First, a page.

Frederick County Sheriff Chuck Jenkins announced he has reinstated himself to full duty status, four months after he said he was taking a leave of absence following his indictment by a federal grand jury on charges that accuse him of improperly helping a gun shop owner acquire machine guns.
The announcement comes a few weeks after Jenkins’ attorneys said in court filings that he “continues to work daily, fulfilling his Constitutional Duty as the elected Sheriff of Frederick County ... without his service pistol, at great personal risk to himself” and had resumed work after only “several days of sitting on the side lines.”
In a memo to County Executive Jessica Fitzwater and members of the County Council sent Monday, Jenkins wrote that “effective immediately, I am formally ending my administrative leave of absence that began on April 14, 2023.”
“I’ve made the decision that it’s time to resume my full responsibilities and obligations as Sheriff of Frederick County,” Jenkins said in a statement sent to the media. “The leave of absence was self-imposed and there is no reason not to return to full duty at this point. My routine duties include the management of day-to-day operations, all administrative and management functions, and signatory obligations as the head of the agency.”
Jenkins, who is serving his fifth term as sheriff, was indicted by a federal grand jury in April and ordered to surrender his firearms, including his service pistols. It was in motions asking to be able to carry a weapon that his attorneys said his leave had been brief and he was continuing to work.
A magistrate judge denied his request, and his attorneys are appealing to a district judge.
Fitzwater said in a statement that she was “disappointed that he has gone back on his word” and said he should explain to the public why he was reversing course on his self-imposed leave of absence.
“Sheriff Jenkins’ decision to take a leave of absence demonstrated an understanding of the seriousness of the charges against him,” Fitzwater said.
The Frederick News-Post reported in June that Jenkins was still taking part in some job duties, including executive-level meetings and events. He told the newspaper that he had gone back to the office on occasion to do work.
In an emailed statement, Frederick County Council Vice President Kavonté Duckett said Jenkins “made a mockery of the process” and that Jenkins had been “fully engaged” in the daily operations of the Sheriff’s Office since his leave began.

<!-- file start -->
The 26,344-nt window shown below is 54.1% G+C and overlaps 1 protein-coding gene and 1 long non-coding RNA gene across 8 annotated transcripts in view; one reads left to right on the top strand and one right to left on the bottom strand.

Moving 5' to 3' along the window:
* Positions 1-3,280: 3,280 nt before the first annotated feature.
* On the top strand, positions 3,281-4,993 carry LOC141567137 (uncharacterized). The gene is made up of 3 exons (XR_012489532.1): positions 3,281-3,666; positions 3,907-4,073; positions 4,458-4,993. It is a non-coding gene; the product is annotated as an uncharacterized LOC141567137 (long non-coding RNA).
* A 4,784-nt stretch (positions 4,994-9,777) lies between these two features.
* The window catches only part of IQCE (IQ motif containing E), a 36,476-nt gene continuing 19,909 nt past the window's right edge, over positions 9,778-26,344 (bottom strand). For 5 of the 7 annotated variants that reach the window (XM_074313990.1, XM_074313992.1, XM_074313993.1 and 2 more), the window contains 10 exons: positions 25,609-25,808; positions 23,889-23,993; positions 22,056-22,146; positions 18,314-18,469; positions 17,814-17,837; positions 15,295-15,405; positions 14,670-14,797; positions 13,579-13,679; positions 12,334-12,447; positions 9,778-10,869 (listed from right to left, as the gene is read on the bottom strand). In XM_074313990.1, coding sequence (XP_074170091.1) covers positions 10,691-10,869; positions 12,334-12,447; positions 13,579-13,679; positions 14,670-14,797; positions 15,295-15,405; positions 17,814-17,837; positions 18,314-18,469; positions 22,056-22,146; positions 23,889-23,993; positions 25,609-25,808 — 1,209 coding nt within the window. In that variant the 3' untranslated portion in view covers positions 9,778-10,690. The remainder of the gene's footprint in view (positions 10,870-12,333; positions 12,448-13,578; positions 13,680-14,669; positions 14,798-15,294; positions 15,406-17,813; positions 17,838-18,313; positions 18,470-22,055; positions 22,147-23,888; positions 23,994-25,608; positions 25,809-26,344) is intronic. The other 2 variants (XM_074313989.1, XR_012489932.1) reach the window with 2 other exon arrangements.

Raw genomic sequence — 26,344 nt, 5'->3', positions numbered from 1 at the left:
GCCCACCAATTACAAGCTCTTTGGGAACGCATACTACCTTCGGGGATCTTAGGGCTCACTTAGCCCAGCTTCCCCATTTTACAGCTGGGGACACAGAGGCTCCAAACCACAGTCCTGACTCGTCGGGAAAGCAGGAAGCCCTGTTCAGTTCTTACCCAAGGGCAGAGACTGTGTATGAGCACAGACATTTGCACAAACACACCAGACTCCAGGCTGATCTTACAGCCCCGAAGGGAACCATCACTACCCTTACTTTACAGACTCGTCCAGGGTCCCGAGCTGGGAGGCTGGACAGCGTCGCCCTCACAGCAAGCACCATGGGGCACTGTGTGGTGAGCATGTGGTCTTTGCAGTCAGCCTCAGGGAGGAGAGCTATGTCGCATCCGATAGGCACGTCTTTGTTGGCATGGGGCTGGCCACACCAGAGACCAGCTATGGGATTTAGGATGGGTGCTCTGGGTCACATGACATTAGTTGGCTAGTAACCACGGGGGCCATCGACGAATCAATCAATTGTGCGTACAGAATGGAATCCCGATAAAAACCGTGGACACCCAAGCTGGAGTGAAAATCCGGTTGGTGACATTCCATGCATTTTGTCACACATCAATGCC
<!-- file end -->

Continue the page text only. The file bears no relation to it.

“No deputy or staff person under his command would be allowed to return to full duty while under indictment and the Sheriff should hold himself to those same standards regardless of elected status. It is clear that the Sheriff believes he is above the law and plays by his own rules,” Duckett wrote.
In an interview with a local radio station last week, Jenkins called the case “my cancer. This is my disease. I’m fighting for my life.”
“It shouldn’t even be happening at all,” he said on WFMD’s “Morning News Express.”
His defense attorneys have also been pushing back on the indictment in court filings, including asking for grand jury minutes because they believe federal prosecutors misstated the facts of the case as well as the law.
“This prosecution is fundamentally unfair,” they wrote in a recent motion.
Federal prosecutors say Jenkins helped gun dealer Robert Krop obtain machine guns to rent out to the public by signing letters saying that the Frederick County Sheriff’s Office wanted to see a demonstration of the guns, which was false. Krop is also charged in the case.
Jenkins’ attorneys say he received nothing of value, and had no intent to commit a violation of the law. They say he sought to meet with federal prosecutors and was rebuffed.
“In this case, the defendant admits and owns that he was negligent. Negligence is not criminal culpability,” they wrote in one filing.
“Sheriff Jenkins is an honest man,” they wrote in another, using bold and italic font. “He cares about his community and goes out of his way to assist local businesses in any way he can. If he thought he was doing anything wrong, he would not have done it at all.”
Prosecutors say that when federal agents asked Jenkins why he had submitted the letters, he said it was to help Krop’s small business.
“The Defendant never stated during his interview that he had any interest in purchasing these machine guns or any interest in demonstrations to determine whether they were suitable for law enforcement purposes,” prosecutors wrote in response to a motion to dismiss. “To the contrary, he told the agents that at least one of them, a belt-fed machine gun, which is used in combat, would not be suitable for use in law enforcement and that he regretted signing the law letter that requested a demonstration of it.”
Jenkins’ attorneys say it is “crystal clear” listening to audiotape of Jenkins’ interview with ATF agents that he was “genuinely surprised ... that anyone thought he had done something wrong.”
“The defense believes that the ATF/government had made up its mind that Sheriff Jenkins was guilty before they ever even spoke with him in May of 2022,” they said.
Banner reporter Cody Boteler contributed to this article.